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Inside Iowa State, a newspaper for faculty and staff, is published by the Office of University Relations.

Feb. 24, 2006

Senate resolution addresses presidential searches

by Dan Kuester

In an informal vote Feb. 14, the Faculty Senate endorsed a resolution calling for faculty to hold a majority of seats on presidential search committees at Iowa State. The official vote on the resolution, which has already been passed by the Administrative Committee of the Faculty Senate, likely will be taken at the senate's March 7 meeting.

The resolution supports efforts of faculty at the University of Iowa and University of Northern Iowa to ensure strong faculty involvement in presidential searches under way at those universities. In a recent statement to the Board of Regents, State of Iowa, Iowa's faculty senate president Richard LeBlond urged the regents to ensure that presidential search committees be chaired by a faculty member, broadly represent the university community, and consist of a majority of faculty members.

The Iowa State resolution contains similar sentiments.

Upcoming votes

In other business, the senate discussed several new items that are scheduled for a vote at the next meeting.

Steve Freeman presented a new policy intended to avoid undue or unfair influence in promotion and tenure decisions. The proposal modifies the procedure and eliminates double or multiple voting by anyone involved.

Discussion followed about the burden this may place on departments of varying sizes. Max Porter spoke in favor of the proposal citing several instances in which there was undue influence through multiple voting.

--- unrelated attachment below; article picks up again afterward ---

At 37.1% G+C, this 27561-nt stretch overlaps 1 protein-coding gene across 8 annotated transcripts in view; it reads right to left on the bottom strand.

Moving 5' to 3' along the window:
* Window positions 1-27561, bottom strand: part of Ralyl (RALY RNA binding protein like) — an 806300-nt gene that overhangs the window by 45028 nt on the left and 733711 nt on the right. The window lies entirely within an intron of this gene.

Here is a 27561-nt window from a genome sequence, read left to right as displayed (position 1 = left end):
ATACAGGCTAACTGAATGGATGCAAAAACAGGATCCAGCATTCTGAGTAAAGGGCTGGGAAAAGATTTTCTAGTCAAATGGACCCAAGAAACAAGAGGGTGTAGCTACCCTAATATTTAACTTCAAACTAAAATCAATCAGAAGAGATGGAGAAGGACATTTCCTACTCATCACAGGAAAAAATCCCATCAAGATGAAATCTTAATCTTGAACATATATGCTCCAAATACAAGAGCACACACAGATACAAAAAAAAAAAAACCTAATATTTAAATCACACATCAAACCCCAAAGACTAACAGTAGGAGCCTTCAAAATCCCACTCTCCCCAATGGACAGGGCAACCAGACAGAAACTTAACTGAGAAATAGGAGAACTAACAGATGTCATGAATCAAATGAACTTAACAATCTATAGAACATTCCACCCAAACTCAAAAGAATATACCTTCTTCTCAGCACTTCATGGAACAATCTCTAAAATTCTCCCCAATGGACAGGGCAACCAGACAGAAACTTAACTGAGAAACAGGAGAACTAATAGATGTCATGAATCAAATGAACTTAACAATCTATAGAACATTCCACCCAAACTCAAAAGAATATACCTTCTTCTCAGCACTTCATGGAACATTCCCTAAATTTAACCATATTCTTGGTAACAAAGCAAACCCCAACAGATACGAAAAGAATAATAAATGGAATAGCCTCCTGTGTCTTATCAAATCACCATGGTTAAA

Freeman also presented best practices on selection of reviewers for a candidate. The proposal describes how outside reviewers should be chosen and the amount of input the candidate has to chose or decline a particular outside reviewer.

Tony Townsend voiced concerns about whether candidates would have an opportunity to reject outside reviewers selected by the department.

The senate also discussed a proposal to discontinue the major/curriculum Studies in Family and Consumer Sciences. There have been no students in this program since the 2001-02 academic year.

Finally, the senate heard a proposal for a name change in the agriculture and biosystems engineering department. If adopted, the masters and doctoral programs now called Industrial Education and Technology would change to Industrial and Agricultural Technology.

Motions passed by the senate:

  • Limiting appeals to the Board of Regents, State of Iowa, to one. Rules have allowed the same appeal to be forwarded to the board twice -- once through the appeals process and once through the Faculty Senate Committee on Appeals. Changes force an appellant to select which appeal avenue to pursue.
  • Changes recommended to the Faculty Handbook. Every five years the senate is required to review senate governance documents. The Faculty Senate Council on Governance proposed several minor editorial updates and changes to the constitution.
  • Changes to procedures for changing Position Responsibility Statements. Sedahlia Crase of the Faculty Development and Administrative Relations Council presented proposed changes in how PRSs are changed. The proposal recommended that a panel be set up to mediate disputes when a faculty member and his or her department chair disagree on a PRS.
  • Proposal for guidelines for offering an undergraduate certificate. The certificate is considered more than a minor and less than a major and cannot be awarded before undergraduate graduation.
  • Policy change for academic probation. The intent is to quickly recognize students who may be having academic problems. Under the new procedure, students with a gradepoint average between 1.99 and 1.00 for one semester would be warned of possible academic consequences.

Academic probation policy change

Under an academic probation policy change approved Feb. 14 by the Faculty Senate, students with a gradepoint average between 1.99 and 1.00 for one semester would be warned of possible academic consequences. The intent is to recognize earlier students who may be having academic problems.